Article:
Your Local Municipal Utility: Stodgy No More
Municipal utilities have generally earned their reputation as being slow-moving, stuck in the past, and reluctant to embrace change. If you look back over the last century, the traditional electric utility has changed little since the days of Thomas Edison.
With the convergence of information operating technologies, the landscape for utility companies is transforming. This union, facilitated by the Internet of Everything (IoE) is morphing the business model for utilities-not just how they operate, but how they interact with their customers and even what business they will be in, going forward.
It’s all about the customer
While a cautious approach is understandable given the complexity and history of our business, technology is driving a new power shift from the business enterprise to the customer-even in monopoly environments like CPS Energy. ‘Customer obsession’ is the new normal. Utility companies that embrace this shift are beginning to see the benefits in their markets.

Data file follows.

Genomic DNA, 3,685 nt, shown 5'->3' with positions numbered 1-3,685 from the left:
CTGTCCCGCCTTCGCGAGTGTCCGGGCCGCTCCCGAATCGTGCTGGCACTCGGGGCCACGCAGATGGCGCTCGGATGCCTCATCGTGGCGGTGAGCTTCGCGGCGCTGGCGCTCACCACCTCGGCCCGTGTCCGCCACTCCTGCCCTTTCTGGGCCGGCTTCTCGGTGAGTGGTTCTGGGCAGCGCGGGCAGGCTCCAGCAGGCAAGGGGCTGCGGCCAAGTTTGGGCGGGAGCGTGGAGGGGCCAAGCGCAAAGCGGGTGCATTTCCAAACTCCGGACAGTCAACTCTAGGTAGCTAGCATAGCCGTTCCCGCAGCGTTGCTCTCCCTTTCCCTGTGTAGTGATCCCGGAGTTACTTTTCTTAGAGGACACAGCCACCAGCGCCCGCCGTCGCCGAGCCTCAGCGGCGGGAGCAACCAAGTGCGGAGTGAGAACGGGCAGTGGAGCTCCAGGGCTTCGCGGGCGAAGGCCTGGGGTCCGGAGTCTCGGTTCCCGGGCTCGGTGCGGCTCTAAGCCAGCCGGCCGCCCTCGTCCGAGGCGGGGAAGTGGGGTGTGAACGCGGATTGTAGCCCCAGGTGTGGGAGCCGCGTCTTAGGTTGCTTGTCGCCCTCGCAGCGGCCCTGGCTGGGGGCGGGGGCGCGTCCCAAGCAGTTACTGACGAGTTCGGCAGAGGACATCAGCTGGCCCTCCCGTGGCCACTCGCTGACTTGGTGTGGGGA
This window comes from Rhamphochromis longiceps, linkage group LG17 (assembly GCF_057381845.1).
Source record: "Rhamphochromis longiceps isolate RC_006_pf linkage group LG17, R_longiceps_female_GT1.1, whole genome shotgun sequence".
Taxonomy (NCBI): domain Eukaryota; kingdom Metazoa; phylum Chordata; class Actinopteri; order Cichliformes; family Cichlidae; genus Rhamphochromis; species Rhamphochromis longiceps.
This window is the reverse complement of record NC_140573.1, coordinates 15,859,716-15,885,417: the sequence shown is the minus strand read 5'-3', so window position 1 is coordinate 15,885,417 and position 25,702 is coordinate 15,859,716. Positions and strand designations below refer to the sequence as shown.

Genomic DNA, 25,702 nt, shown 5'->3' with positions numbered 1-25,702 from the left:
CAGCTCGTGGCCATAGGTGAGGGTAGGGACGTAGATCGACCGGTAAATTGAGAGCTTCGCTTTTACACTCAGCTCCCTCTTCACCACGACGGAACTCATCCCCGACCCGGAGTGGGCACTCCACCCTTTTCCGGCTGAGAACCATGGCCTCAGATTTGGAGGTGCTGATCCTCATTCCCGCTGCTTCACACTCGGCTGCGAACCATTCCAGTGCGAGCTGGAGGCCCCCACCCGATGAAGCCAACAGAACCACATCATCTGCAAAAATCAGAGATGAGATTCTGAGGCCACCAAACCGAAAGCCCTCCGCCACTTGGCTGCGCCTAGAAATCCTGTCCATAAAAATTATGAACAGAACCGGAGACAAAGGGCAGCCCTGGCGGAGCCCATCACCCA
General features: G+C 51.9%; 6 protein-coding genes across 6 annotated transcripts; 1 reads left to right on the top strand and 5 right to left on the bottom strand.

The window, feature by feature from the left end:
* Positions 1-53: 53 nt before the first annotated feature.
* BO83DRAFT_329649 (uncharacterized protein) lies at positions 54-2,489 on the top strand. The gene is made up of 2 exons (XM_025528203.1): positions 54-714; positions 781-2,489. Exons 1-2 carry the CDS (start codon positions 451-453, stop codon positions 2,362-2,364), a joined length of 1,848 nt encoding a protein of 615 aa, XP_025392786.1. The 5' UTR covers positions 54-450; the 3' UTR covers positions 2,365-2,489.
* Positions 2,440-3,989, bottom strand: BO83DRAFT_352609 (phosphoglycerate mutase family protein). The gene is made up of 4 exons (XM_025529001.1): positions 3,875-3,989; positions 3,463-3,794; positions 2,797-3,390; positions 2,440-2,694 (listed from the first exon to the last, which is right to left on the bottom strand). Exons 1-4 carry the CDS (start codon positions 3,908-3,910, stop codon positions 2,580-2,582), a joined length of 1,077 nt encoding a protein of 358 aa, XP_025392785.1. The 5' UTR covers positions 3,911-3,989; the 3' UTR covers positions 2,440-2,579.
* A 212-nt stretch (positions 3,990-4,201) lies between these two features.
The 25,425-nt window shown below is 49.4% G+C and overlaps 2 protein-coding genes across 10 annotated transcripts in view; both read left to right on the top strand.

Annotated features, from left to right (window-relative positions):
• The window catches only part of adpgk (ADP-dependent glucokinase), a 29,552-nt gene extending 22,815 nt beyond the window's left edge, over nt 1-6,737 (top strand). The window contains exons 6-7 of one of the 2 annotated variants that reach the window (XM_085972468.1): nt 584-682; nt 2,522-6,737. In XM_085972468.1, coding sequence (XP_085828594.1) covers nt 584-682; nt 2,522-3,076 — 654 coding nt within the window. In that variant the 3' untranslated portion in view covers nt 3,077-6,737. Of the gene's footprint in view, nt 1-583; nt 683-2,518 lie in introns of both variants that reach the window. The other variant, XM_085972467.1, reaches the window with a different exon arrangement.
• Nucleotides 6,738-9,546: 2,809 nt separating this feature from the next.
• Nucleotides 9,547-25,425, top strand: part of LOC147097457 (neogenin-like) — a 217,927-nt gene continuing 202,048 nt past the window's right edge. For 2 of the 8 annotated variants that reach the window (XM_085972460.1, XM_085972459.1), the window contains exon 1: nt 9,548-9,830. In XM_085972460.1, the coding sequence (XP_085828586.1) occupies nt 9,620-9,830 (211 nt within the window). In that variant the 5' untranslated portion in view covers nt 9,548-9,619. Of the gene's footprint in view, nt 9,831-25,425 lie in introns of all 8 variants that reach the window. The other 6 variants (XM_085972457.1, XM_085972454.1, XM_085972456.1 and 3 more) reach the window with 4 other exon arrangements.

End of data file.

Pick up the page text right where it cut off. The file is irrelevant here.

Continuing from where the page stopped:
Like any other business, utilities must establish a new strategy for business applications and infrastructure that anticipates their need to exploit technology, create differentiation and drive innovation, while providing a secure and cost-effective environment to support core business processes.
Take our Smart Grid Initiative, for example. Technologies like Automated Meter Infrastructure (AMI) are just the beginning of a new foundation to provide the community faster, better, more efficient service. No longer will customers have to plan weeks ahead of time to simply change or order new services. They won’t have to wait until the end of the month to find out how much their energy usage will cost, either. With the Smart Grid’s interactive portal, same day service will become a fact of life and instant access to the cost of that service will be routine.